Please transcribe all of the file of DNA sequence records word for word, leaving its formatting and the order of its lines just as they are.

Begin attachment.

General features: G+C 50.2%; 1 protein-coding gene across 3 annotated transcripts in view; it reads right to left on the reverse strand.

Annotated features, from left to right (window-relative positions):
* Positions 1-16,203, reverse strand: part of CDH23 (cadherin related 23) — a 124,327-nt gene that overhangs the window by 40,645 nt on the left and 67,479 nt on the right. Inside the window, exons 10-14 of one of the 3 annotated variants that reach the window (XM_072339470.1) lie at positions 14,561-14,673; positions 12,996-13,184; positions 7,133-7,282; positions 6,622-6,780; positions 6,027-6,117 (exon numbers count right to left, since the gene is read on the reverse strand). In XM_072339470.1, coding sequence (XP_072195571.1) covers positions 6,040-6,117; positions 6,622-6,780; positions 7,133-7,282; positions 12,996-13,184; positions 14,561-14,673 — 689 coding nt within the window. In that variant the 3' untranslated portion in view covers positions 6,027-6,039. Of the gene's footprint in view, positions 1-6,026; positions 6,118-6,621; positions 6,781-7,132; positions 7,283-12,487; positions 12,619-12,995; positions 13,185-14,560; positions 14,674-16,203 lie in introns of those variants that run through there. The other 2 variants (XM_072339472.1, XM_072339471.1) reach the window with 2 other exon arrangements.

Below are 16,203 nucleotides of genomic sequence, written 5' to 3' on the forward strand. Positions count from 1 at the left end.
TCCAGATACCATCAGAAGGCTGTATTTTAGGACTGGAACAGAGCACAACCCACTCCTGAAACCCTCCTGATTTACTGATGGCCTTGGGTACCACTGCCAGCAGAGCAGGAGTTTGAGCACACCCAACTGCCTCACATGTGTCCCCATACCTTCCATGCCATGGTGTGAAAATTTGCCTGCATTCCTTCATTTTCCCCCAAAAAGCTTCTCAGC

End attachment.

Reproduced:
General features: G+C 50.2%; 1 protein-coding gene across 3 annotated transcripts in view; it reads right to left on the reverse strand.

Annotated features, from left to right (window-relative positions):
* Positions 1-16,203, reverse strand: part of CDH23 (cadherin related 23) — a 124,327-nt gene that overhangs the window by 40,645 nt on the left and 67,479 nt on the right. Inside the window, exons 10-14 of one of the 3 annotated variants that reach the window (XM_072339470.1) lie at positions 14,561-14,673; positions 12,996-13,184; positions 7,133-7,282; positions 6,622-6,780; positions 6,027-6,117 (exon numbers count right to left, since the gene is read on the reverse strand). In XM_072339470.1, coding sequence (XP_072195571.1) covers positions 6,040-6,117; positions 6,622-6,780; positions 7,133-7,282; positions 12,996-13,184; positions 14,561-14,673 — 689 coding nt within the window. In that variant the 3' untranslated portion in view covers positions 6,027-6,039. Of the gene's footprint in view, positions 1-6,026; positions 6,118-6,621; positions 6,781-7,132; positions 7,283-12,487; positions 12,619-12,995; positions 13,185-14,560; positions 14,674-16,203 lie in introns of those variants that run through there. The other 2 variants (XM_072339472.1, XM_072339471.1) reach the window with 2 other exon arrangements.

Below are 16,203 nucleotides of genomic sequence, written 5' to 3' on the forward strand. Positions count from 1 at the left end.
TCCAGATACCATCAGAAGGCTGTATTTTAGGACTGGAACAGAGCACAACCCACTCCTGAAACCCTCCTGATTTACTGATGGCCTTGGGTACCACTGCCAGCAGAGCAGGAGTTTGAGCACACCCAACTGCCTCACATGTGTCCCCATACCTTCCATGCCATGGTGTGAAAATTTGCCTGCATTCCTTCATTTTCCCCCAAAAAGCTTCTCAGC